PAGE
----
Martin woman still missing; sensational 1955 Palm Beach County murders led to conviction without bodies
Where’s Tricia Todd?
Authorities in Martin County will be back out today searching for the body of the 30-year-old hospice nurse, whose ex-husband has confessed to killing her but so far won’t say where he put her, beyond indicating a wooded area somewhere around Hobe Sound. Sheriff’s deputies already have searched the area for nearly a month without result.
Can a person still be convicted of a murder without a body?
That legal issue came into play in Palm Beach County in what still is regarded the county’s crime of the century: the assassination of Palm Beach County Circuit Judge Curtis Eugene Chillingworth and his wife Marjorie.
Former municipal judge Joseph Peel, was convicted, mostly on the testimony of one of the two hit men, of ordering the murder. The Chillingworths were seized from their oceanfront Manalapan cottage on June 15, 1955, taken by boat out to sea, bound, and tossed overboard. Their bodies never were found. Florida State University criminal justice professor Dale Nute, who rubbed elbows with some of the Chillingworth investigators at the forerunner to the Florida Department of Law Enforcement, said he believed it was in fact the first murder conviction obtained in Florida without a body.
By John Kelly Columnist
In the summer of 1955, Capital Transit employees went on strike. You might find some stories in The Washington Post’s archives that would be interesting to current riders coping with Metro’s service interruptions.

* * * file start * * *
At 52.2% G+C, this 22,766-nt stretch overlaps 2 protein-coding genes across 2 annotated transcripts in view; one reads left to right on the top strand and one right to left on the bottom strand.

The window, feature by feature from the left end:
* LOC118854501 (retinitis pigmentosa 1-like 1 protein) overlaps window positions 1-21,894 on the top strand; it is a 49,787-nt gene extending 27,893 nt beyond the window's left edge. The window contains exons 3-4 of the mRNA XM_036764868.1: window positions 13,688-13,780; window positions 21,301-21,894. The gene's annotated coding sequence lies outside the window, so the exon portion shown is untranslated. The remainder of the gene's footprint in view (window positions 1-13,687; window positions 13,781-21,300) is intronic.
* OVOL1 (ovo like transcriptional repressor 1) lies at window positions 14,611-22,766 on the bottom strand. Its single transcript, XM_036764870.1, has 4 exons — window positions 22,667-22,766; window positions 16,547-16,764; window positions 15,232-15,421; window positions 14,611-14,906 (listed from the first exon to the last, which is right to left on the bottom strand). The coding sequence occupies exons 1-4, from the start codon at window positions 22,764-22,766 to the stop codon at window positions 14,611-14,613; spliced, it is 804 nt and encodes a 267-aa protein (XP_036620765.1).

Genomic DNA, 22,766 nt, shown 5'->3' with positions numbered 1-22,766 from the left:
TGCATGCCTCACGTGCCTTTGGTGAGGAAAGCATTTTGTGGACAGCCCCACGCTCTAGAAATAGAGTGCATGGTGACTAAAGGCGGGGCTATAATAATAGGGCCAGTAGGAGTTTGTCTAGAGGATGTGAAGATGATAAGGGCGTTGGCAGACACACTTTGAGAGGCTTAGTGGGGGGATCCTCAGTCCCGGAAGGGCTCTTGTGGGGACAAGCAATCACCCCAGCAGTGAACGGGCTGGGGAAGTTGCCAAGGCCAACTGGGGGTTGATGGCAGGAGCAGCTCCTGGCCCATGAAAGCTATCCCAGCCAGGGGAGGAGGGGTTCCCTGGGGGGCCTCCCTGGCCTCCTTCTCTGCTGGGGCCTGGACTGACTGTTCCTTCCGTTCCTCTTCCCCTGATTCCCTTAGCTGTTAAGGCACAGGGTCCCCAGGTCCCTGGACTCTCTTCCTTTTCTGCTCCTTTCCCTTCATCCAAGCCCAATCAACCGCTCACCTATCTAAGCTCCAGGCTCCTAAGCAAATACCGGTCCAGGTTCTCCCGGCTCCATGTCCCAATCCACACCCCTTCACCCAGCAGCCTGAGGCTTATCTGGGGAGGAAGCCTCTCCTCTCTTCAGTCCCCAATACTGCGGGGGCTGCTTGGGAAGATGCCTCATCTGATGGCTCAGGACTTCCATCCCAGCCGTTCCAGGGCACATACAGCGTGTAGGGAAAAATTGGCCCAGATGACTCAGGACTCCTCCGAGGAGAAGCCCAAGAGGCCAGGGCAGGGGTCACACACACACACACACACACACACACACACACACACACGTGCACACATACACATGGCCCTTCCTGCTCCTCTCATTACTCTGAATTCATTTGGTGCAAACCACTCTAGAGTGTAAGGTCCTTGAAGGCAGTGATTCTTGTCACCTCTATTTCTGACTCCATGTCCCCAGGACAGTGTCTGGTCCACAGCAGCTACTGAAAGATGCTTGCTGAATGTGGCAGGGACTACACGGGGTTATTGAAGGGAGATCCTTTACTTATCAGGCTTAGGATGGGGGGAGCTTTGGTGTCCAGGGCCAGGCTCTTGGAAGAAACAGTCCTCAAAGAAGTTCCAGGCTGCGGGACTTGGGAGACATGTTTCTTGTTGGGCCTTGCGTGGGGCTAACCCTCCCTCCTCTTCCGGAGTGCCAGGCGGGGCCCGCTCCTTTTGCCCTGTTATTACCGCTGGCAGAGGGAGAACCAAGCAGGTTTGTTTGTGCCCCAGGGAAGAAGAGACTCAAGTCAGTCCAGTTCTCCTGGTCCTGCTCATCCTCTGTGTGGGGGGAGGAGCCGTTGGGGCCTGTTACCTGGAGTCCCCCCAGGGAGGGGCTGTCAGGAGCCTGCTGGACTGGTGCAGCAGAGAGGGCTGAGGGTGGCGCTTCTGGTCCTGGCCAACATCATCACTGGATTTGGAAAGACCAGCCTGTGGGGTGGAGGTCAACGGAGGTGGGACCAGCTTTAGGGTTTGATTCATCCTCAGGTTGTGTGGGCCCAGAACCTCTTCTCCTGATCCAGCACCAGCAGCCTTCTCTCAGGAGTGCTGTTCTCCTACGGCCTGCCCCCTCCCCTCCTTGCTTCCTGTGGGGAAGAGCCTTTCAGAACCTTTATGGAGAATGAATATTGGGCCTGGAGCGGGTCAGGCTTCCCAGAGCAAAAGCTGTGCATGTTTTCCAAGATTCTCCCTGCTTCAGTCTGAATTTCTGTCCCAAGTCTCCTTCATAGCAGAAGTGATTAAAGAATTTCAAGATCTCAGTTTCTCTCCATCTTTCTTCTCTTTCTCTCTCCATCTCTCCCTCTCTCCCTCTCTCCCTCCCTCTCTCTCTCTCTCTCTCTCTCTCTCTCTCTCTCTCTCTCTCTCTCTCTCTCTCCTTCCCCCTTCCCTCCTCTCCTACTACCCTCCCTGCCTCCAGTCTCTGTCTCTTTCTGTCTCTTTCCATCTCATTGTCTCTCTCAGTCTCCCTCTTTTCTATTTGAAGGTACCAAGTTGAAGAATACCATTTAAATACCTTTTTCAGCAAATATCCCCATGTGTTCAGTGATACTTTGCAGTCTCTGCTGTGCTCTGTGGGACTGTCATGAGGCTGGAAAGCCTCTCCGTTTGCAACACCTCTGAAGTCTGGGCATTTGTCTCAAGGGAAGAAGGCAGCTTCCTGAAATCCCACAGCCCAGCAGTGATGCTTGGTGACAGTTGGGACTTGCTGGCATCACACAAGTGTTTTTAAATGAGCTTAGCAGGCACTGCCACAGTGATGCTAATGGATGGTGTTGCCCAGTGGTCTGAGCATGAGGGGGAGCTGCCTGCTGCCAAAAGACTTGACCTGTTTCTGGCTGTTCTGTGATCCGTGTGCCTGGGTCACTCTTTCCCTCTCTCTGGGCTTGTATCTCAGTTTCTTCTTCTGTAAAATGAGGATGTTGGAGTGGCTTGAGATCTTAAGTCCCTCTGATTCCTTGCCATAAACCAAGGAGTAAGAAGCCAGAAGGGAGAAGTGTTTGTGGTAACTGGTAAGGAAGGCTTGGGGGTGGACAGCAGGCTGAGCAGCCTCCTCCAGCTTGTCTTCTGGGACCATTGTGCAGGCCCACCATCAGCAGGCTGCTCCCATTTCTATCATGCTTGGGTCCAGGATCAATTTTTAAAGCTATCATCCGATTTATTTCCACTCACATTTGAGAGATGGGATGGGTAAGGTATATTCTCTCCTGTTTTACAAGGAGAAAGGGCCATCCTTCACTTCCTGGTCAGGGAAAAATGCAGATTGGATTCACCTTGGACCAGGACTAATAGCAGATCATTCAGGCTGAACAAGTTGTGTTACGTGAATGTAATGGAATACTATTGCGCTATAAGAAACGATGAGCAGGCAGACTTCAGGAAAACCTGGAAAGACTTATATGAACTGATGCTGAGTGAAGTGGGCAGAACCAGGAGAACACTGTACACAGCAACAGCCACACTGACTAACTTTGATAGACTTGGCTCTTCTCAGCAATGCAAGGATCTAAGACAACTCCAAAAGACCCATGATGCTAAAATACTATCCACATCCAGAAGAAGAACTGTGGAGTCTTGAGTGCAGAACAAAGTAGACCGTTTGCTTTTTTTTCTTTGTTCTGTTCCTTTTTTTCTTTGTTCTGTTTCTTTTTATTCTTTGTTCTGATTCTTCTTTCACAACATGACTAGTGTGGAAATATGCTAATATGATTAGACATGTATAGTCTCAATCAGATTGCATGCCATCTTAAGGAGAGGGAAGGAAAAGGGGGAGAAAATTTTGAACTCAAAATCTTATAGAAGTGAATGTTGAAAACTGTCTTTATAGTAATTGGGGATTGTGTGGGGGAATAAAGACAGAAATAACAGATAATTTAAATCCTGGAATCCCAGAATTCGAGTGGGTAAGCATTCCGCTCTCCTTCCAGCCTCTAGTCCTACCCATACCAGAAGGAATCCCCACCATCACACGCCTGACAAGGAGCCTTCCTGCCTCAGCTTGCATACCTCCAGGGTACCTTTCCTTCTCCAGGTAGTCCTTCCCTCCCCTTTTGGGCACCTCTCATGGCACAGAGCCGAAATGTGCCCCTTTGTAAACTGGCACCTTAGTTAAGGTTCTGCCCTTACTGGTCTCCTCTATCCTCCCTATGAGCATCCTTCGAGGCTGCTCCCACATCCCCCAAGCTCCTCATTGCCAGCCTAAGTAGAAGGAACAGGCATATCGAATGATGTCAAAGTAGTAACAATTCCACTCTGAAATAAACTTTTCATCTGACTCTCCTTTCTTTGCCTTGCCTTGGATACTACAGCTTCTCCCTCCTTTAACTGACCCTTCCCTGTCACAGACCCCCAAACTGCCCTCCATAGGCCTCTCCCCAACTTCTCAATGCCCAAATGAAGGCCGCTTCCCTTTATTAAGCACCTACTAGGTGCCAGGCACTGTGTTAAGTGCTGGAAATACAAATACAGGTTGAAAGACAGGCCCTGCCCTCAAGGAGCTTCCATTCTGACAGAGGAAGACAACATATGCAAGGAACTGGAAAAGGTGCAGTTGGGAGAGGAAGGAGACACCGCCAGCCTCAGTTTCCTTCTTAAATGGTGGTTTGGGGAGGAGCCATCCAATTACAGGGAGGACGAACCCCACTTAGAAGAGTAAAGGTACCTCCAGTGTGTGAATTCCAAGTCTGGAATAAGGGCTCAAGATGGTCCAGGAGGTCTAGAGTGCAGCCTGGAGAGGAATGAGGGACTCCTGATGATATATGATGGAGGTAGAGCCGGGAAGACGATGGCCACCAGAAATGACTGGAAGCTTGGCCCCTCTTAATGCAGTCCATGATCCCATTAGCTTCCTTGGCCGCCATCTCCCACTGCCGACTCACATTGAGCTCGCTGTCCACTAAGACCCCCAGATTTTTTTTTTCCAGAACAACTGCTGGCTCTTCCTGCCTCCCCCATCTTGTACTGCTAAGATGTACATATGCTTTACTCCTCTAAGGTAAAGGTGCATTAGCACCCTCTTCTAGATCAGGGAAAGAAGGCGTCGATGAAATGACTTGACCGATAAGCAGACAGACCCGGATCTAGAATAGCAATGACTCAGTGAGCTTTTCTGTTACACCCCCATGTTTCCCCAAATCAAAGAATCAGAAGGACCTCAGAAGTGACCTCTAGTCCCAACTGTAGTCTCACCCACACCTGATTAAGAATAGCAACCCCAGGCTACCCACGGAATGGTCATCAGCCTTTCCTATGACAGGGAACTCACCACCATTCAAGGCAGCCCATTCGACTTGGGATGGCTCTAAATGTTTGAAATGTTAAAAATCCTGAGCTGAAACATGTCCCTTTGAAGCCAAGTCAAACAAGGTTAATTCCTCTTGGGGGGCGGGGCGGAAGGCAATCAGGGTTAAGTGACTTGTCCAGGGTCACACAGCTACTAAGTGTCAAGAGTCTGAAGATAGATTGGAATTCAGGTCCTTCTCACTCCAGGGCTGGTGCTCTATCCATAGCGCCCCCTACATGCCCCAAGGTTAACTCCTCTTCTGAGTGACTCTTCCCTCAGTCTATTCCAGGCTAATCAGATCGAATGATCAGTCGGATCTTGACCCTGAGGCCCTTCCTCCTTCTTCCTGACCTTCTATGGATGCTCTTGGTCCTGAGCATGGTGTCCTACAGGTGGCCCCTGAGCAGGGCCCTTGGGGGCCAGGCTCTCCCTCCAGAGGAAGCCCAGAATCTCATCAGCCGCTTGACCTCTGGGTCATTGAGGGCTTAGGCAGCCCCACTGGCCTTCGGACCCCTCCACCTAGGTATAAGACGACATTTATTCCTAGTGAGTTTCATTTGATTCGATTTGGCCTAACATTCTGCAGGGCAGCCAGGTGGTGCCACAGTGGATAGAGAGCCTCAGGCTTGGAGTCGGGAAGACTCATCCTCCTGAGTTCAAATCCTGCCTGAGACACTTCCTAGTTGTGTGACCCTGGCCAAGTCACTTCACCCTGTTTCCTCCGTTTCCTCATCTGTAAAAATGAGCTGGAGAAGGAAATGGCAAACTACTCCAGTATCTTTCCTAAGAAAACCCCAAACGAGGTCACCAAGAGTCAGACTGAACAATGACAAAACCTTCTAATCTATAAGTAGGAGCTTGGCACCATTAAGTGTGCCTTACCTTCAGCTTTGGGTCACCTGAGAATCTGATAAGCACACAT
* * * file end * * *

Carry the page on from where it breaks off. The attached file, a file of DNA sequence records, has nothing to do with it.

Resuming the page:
— Arnold Moore, Alexandria, Va.
If you lived in Washington in July 1955 and walked into any of the 81 stores operated by Peoples Drug, you may have seen a bulletin board that invited you to jot down your name, address and phone number, along with the time you needed a lift — or could offer one — and your destination.
That’s one way our forebears dealt with the last major, long-term interruption in the District’s public transit system: lots of ad hoc carpools.
Of course, the disruption 61 years ago was more extensive than Metro’s current “SafeTrack” year-long maintenance program. Today’s single-tracking, station closures and early shutdowns affect only the subway, while on July 1, 1955, all 375 streetcars and 750 buses of Capital Transit stopped moving, as union workers struck for higher wages.
When the strike ended 52 days later, The Post reflected on the experience and concluded that “the reaction left no doubt that a large metropolitan city — no matter how well it improvises — is sorely hit when its mass transportation facilities are taken away.”
On the first workday of the strike, traffic was “chaos,” but things improved. How did people cope? Like this:
They took their own cars. Rates of car ownership were far lower in 1955 than they are today, but they were higher than they had been in 1951, when a three-day Capital Transit strike bedeviled the city.
There were obvious downsides to driving. Between 6 and 7 a.m., vehicle volume increased 23 percent. In the first two weeks of the strike, 966 traffic accidents were reported, compared with 749 for the same period a year earlier.
Even so, AAA — that reliable booster of car use — claimed that people were getting to work faster, because the streets were clear of pesky Capital Transit trains and buses.